Ugh!! No way Jose. Now I'm DEFINITELY convinced it will never happen!
 

Dave Gittins

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Apr 11, 2001
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There's a fairly familiar publicity drawing that shows a woman about to enter a first class bathroom. There appears to be a shower head above the bath, which was a common practice until relatively recent times. (At least as late as the 1950s).

Sahind, I think the 'coffin sort of thing' you are thinking of was the 'electric bath', which was a personal Turkish bath. It contained heaters, but no water was involved.

Matthew is quite right. Modern voyagers wouldn't last a day on Titanic. For one thing, they'd mostly die of seasickness in any sort of a seaway. Then those chamber pots would really take a beating.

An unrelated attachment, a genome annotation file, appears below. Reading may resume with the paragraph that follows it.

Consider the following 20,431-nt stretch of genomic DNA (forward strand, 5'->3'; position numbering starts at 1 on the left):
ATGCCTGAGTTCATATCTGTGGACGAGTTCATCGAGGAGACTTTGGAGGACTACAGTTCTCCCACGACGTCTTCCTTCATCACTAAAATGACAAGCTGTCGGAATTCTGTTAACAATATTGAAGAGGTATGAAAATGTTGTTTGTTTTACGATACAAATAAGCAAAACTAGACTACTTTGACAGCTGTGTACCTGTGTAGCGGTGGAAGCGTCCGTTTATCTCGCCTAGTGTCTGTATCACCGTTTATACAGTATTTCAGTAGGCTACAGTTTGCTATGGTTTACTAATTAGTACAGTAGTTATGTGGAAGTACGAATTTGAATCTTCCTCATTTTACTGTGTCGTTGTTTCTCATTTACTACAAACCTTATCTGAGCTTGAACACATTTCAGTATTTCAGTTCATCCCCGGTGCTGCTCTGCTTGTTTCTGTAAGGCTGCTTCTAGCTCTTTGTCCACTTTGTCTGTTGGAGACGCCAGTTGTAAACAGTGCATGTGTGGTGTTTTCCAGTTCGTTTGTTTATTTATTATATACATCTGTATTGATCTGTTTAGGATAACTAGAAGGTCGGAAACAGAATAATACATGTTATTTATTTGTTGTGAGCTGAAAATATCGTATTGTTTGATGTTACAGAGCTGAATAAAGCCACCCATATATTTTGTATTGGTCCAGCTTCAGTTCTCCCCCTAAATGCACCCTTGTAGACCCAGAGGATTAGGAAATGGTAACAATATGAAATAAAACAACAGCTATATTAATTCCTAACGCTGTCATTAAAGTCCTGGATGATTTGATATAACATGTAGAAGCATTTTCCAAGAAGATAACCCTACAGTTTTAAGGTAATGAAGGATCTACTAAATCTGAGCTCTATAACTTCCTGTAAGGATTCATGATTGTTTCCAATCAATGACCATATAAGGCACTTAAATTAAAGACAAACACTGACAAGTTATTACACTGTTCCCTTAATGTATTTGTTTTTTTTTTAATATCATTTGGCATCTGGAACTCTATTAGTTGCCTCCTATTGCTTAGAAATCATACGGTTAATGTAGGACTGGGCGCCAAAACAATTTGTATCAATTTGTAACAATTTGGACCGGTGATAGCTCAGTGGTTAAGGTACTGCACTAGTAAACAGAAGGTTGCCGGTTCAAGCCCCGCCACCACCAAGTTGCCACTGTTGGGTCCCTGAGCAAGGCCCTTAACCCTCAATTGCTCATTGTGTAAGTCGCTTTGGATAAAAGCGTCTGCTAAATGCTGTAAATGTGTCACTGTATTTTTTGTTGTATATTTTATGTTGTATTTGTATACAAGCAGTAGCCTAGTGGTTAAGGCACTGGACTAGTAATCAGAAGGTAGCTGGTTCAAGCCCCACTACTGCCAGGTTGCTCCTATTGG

Dec 7, 2000
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A photo might be helpful:

48042.jpg


This is the same bathroom, a real photo of it (right) and the one from the ad that Dave mentioned (left).

The showerhead can be seen in both pictures. It is of course disgusting for us to consider not washing for a whole week, but back in those days it was common. Perhaps the 1st class passengers only washed once every so many days (and did not wait a week). I’m not sure, but I think some cultures today still only have weekly baths.


Daniel.
 
Nov 9, 2002
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Hey Guys,
Thanks for all the help and I dont want to be getting annoying about this but...Who cleaned their chamber pots? Were they like Hey you! Change my diaper! If I do remember I thought that there was public bathrooms with toilets and the sewage went outside. (Lavatories) well thanks you guys and thanks for the picture! I dont want to be a pain but please help me out on this one!

Sahand